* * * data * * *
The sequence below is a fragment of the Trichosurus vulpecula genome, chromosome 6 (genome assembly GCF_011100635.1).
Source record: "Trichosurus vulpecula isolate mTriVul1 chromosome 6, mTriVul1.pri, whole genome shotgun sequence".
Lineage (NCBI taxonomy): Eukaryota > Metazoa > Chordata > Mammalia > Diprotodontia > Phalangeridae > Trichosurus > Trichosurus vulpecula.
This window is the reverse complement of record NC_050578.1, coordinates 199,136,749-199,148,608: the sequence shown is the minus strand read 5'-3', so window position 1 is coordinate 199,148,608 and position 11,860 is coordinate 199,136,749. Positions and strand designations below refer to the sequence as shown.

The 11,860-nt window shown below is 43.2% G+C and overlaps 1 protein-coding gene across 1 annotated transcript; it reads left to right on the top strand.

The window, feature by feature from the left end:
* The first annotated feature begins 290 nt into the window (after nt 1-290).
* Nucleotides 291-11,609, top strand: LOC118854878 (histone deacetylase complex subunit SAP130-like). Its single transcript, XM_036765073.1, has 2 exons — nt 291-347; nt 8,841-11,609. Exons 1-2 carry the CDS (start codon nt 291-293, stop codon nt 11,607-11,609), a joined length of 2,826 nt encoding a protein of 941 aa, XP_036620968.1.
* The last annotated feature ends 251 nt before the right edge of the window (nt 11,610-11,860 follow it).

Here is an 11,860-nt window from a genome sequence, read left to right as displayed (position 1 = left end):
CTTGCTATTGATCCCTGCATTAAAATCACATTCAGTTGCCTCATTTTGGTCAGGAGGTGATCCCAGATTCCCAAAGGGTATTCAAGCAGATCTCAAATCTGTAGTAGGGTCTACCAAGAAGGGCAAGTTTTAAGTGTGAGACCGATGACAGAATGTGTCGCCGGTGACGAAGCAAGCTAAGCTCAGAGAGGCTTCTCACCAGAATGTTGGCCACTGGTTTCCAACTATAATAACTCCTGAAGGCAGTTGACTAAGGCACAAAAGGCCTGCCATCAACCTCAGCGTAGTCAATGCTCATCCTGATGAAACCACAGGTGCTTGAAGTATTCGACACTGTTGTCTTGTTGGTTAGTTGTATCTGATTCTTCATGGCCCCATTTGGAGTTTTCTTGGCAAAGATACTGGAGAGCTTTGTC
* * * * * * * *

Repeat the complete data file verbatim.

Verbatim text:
The sequence below is a fragment of the Trichosurus vulpecula genome, chromosome 6 (genome assembly GCF_011100635.1).
Source record: "Trichosurus vulpecula isolate mTriVul1 chromosome 6, mTriVul1.pri, whole genome shotgun sequence".
Lineage (NCBI taxonomy): Eukaryota > Metazoa > Chordata > Mammalia > Diprotodontia > Phalangeridae > Trichosurus > Trichosurus vulpecula.
This window is the reverse complement of record NC_050578.1, coordinates 199,136,749-199,148,608: the sequence shown is the minus strand read 5'-3', so window position 1 is coordinate 199,148,608 and position 11,860 is coordinate 199,136,749. Positions and strand designations below refer to the sequence as shown.

The 11,860-nt window shown below is 43.2% G+C and overlaps 1 protein-coding gene across 1 annotated transcript; it reads left to right on the top strand.

The window, feature by feature from the left end:
* The first annotated feature begins 290 nt into the window (after nt 1-290).
* Nucleotides 291-11,609, top strand: LOC118854878 (histone deacetylase complex subunit SAP130-like). Its single transcript, XM_036765073.1, has 2 exons — nt 291-347; nt 8,841-11,609. Exons 1-2 carry the CDS (start codon nt 291-293, stop codon nt 11,607-11,609), a joined length of 2,826 nt encoding a protein of 941 aa, XP_036620968.1.
* The last annotated feature ends 251 nt before the right edge of the window (nt 11,610-11,860 follow it).

Here is an 11,860-nt window from a genome sequence, read left to right as displayed (position 1 = left end):
CTTGCTATTGATCCCTGCATTAAAATCACATTCAGTTGCCTCATTTTGGTCAGGAGGTGATCCCAGATTCCCAAAGGGTATTCAAGCAGATCTCAAATCTGTAGTAGGGTCTACCAAGAAGGGCAAGTTTTAAGTGTGAGACCGATGACAGAATGTGTCGCCGGTGACGAAGCAAGCTAAGCTCAGAGAGGCTTCTCACCAGAATGTTGGCCACTGGTTTCCAACTATAATAACTCCTGAAGGCAGTTGACTAAGGCACAAAAGGCCTGCCATCAACCTCAGCGTAGTCAATGCTCATCCTGATGAAACCACAGGTGCTTGAAGTATTCGACACTGTTGTCTTGTTGGTTAGTTGTATCTGATTCTTCATGGCCCCATTTGGAGTTTTCTTGGCAAAGATACTGGAGAGCTTTGTC